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The NSW Government Revenue department have published Residential Land Transfer figures up to the end of August.

The figures paint the same picture as what we see in the weekly auction figures. According to CoreLogic, Melbourne reported a 56% clearance rate for 1,008 properties, with a definite bias against the higher valued properties. Sydney had 1,016 scheduled auctions, only 681 have reported a result with a 57% clearance.

We can blame the usual culprits – too much household debt, stagnant wages, Labor Party fears of negative gearing cut-backs and capital gains discount haircut, the Royal commission getting the banks to properly assess borrower’s expenses, the Prudential Regulator’s speed limit on interest only loans, serviceability testing being done at 7.25%, and a new data sharing arrangement between the banks so that every bank knows all the loans you have with all the banks.

According to the NSW Government Revenue department, in July 2010 the annual receipts for residential property land transfers was about $3 billion. By September 2017, annual receipts had grown to $7.5 billion. 12 months later this figure had fallen 11% to $6.6 Billion. The Government projection of a 1.5% increase each year for 4 years in their forward estimates looks a bit hopeful.

The graph shows that the number of transactions has fallen by 9.5% and the value of transactions by 11.4%, so hopefully it will be an orderly decline from here. The only cure is growing the debt levels again, so I am not too sure it would be wise to wish for that.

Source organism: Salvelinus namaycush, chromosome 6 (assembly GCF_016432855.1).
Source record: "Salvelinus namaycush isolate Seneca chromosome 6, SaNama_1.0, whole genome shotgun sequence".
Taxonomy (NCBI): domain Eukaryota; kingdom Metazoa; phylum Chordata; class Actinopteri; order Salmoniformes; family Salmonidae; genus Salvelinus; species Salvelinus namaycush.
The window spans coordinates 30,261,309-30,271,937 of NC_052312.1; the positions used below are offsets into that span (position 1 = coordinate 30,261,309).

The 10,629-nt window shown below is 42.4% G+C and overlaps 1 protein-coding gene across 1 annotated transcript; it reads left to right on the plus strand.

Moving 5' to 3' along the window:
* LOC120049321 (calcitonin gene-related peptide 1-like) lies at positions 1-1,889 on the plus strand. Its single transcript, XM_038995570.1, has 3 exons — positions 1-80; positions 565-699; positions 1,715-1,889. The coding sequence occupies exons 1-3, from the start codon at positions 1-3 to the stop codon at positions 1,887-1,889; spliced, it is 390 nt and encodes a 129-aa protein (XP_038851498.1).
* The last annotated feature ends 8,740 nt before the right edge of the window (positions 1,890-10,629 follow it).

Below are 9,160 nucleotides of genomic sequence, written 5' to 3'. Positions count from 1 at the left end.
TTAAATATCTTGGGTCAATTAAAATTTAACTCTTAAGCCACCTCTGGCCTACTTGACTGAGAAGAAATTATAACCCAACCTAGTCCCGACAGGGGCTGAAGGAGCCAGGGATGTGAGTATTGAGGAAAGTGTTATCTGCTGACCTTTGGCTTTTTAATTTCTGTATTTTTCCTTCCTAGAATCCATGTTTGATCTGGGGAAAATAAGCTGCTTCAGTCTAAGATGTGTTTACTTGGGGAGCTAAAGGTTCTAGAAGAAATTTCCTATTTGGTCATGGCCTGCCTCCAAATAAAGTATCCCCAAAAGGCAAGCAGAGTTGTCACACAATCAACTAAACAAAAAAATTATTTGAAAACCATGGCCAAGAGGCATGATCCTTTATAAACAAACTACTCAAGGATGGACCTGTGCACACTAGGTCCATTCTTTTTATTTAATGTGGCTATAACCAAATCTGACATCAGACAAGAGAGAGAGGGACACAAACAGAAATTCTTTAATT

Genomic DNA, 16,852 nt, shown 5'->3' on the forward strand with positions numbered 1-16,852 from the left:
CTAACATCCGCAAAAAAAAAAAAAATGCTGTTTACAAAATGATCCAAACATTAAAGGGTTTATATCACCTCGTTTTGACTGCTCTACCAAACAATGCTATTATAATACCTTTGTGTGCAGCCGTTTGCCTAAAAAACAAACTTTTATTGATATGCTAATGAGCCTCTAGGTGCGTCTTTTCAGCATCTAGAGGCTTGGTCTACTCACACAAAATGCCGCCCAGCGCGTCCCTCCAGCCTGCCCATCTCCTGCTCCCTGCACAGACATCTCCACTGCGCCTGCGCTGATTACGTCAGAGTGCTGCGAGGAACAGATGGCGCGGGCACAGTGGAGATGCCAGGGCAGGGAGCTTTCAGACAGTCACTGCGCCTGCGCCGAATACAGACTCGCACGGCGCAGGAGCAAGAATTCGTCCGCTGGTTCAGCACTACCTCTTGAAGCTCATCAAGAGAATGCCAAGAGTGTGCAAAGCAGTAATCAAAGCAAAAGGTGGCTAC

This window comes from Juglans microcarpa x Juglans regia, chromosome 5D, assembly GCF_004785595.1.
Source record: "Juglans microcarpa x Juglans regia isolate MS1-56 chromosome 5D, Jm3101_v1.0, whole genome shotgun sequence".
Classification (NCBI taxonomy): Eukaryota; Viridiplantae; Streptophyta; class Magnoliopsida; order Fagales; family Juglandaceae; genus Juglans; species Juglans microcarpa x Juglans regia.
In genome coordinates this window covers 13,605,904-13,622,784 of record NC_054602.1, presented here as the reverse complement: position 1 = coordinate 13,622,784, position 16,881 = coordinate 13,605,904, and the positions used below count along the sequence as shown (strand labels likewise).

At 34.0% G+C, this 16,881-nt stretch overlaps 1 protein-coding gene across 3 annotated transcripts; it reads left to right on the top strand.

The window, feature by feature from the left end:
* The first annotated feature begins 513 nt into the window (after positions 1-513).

The figures paint the same picture as what we see in the weekly auction figures. According to CoreLogic, Melbourne reported a 56% clearance rate for 1,008 properties, with a definite bias against the higher valued properties. Sydney had 1,016 scheduled auctions, only 681 have reported a result with a 57% clearance.

We can blame the usual culprits – too much household debt, stagnant wages, Labor Party fears of negative gearing cut-backs and capital gains discount haircut, the Royal commission getting the banks to properly assess borrower’s expenses, the Prudential Regulator’s speed limit on interest only loans, serviceability testing being done at 7.25%, and a new data sharing arrangement between the banks so that every bank knows all the loans you have with all the banks.

According to the NSW Government Revenue department, in July 2010 the annual receipts for residential property land transfers was about $3 billion. By September 2017, annual receipts had grown to $7.5 billion. 12 months later this figure had fallen 11% to $6.6 Billion. The Government projection of a 1.5% increase each year for 4 years in their forward estimates looks a bit hopeful.

The graph shows that the number of transactions has fallen by 9.5% and the value of transactions by 11.4%, so hopefully it will be an orderly decline from here. The only cure is growing the debt levels again, so I am not too sure it would be wise to wish for that.